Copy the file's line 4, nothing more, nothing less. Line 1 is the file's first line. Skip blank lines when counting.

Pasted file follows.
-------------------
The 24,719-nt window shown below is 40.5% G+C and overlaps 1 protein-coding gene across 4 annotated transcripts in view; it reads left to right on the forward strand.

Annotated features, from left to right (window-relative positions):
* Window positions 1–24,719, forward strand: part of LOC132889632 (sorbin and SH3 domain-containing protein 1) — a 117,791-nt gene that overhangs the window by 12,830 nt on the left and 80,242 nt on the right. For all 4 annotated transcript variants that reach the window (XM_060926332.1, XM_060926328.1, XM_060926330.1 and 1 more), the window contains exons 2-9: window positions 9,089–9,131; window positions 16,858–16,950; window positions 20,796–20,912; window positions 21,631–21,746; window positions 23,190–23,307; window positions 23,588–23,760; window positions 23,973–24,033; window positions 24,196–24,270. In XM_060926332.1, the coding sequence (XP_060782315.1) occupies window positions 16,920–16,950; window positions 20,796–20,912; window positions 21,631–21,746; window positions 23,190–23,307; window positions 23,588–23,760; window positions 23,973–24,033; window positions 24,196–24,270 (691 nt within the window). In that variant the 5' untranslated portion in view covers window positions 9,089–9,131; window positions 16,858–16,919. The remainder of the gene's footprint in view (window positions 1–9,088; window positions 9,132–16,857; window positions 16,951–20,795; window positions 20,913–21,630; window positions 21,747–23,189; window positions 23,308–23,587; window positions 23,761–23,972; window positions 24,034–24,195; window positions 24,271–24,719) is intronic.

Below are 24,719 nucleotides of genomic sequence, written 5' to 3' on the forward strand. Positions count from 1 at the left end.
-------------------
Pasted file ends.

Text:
Below are 24,719 nucleotides of genomic sequence, written 5' to 3' on the forward strand. Positions count from 1 at the left end.